Thinking About Tomorrow?

On September 12, 2019, The New York Times published a special section on “Retirement.” One article that really reverberated for me was titled: “My Work Life Is Over. What’s Next?” The author states, “Many retirees do not have a plan” for after retirement. For some with health issues, retirement is necessary, but what about those who are healthy? Are they worn out after doing the same thing year after year and are glad to stop, or does their retirement date just appear on their calendar?

These questions beg an answer because as you probably know, we are all living longer. Retirement dates don’t necessarily change, so what are you going to do for the next 20 or possibly 30 years of your life?

The Times article suggests that there are a lot of things to do, citing examples from farming to teaching. The main point, though, is that you really need to have a plan, not necessarily a financial plan but a plan to keep you interested and interesting as you age.

My personal journey

With this NYT article in mind, I am going to relate my own personal journey, not because it is the greatest or the most exciting but because I have a plan and I continue to execute it.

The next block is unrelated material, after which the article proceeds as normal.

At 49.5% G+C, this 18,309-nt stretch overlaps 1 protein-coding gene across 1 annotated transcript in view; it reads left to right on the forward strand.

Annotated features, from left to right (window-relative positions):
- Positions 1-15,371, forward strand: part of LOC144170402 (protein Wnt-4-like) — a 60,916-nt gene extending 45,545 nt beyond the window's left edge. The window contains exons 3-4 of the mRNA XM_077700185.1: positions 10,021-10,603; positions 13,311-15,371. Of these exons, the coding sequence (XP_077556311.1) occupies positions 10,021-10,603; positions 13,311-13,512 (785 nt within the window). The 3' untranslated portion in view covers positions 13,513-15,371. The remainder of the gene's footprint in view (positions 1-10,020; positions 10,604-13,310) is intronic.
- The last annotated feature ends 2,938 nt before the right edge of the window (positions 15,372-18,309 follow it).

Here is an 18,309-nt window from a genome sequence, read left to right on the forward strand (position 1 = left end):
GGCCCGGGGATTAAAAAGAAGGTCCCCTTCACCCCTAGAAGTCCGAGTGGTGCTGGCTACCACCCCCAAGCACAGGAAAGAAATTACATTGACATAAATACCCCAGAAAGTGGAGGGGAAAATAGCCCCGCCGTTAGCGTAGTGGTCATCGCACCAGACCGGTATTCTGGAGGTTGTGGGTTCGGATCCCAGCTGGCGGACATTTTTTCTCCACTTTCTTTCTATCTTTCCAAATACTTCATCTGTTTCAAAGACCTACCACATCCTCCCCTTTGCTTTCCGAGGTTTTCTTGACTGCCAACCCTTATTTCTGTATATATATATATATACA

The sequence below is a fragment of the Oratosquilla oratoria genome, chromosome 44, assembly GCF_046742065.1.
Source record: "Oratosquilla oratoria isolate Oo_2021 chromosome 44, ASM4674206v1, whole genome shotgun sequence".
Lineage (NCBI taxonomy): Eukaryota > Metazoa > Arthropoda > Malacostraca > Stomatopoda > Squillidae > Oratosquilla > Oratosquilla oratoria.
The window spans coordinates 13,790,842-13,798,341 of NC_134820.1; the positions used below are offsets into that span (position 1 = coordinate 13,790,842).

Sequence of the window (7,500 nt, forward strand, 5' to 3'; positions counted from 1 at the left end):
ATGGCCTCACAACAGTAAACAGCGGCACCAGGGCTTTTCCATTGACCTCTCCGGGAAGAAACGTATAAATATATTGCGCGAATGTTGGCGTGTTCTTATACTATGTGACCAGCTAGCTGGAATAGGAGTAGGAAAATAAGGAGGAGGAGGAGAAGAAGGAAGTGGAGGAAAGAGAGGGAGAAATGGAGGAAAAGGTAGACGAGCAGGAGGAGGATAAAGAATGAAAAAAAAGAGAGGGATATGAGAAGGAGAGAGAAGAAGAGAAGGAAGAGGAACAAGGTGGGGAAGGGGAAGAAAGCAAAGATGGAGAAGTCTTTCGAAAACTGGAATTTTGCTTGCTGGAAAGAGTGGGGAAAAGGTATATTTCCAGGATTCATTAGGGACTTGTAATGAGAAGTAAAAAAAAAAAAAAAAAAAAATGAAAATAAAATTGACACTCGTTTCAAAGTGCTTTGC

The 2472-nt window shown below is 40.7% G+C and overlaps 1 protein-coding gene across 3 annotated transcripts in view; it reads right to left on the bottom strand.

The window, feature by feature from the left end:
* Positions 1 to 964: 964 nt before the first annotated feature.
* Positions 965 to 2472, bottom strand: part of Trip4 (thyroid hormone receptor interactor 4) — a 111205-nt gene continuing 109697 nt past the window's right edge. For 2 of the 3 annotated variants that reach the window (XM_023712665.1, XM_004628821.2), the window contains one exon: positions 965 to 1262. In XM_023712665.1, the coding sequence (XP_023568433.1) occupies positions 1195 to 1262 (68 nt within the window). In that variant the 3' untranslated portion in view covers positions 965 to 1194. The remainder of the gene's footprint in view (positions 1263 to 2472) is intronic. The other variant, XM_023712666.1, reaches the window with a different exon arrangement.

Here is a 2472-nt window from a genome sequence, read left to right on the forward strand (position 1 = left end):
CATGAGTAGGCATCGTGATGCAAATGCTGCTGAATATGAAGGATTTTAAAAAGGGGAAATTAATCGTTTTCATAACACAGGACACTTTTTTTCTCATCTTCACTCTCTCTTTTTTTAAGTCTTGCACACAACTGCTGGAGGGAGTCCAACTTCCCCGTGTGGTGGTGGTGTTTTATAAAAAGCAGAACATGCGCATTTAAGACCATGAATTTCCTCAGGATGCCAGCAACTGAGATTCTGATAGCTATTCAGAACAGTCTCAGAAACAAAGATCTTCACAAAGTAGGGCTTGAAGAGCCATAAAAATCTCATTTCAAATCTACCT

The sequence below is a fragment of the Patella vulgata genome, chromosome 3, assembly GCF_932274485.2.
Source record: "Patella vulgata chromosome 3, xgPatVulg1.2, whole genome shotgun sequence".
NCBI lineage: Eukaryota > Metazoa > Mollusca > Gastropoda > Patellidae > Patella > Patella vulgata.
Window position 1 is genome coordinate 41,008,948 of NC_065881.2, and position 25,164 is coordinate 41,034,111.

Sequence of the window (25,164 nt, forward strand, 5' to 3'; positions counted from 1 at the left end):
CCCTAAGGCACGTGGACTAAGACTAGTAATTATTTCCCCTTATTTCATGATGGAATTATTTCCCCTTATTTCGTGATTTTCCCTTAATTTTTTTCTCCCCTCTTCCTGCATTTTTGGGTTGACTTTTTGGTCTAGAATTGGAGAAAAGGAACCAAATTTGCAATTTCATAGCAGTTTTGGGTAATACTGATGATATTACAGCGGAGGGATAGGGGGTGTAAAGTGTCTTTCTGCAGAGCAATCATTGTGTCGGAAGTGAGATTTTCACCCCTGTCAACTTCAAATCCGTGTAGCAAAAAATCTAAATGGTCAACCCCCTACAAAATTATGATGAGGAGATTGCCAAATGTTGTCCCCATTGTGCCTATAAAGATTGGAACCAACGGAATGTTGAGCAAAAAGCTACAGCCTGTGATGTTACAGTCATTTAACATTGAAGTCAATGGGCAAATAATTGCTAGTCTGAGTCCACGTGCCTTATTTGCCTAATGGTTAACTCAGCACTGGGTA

As background, I had run an educational testing company for almost 20 years, and for the last four years of my tenure served as its Chairman. But, it was time to go. It was getting not to be fun anymore. Too big, too many people, and it had lost some of the glamour for an entrepreneur.

At the same time, my wife had started a consulting company, Simon Associates Management Consultants (SAMC) 10 years before. I decided to join her organization. The lure was that while we had not formally worked together in our long marriage, we did share problems and issues, and looked to each other for comfort, as well as advice and solutions, so perhaps it could be fun!

Joining SAMC also meant that I didn’t have to worry about hordes of employees and boards of directors and the problems associated with those. Our focus was just clients and we could pick and choose whom we wanted to work for. Also, SAMC was on the cutting edge of innovation and change — something I had done both in my corporate and entrepreneurial careers.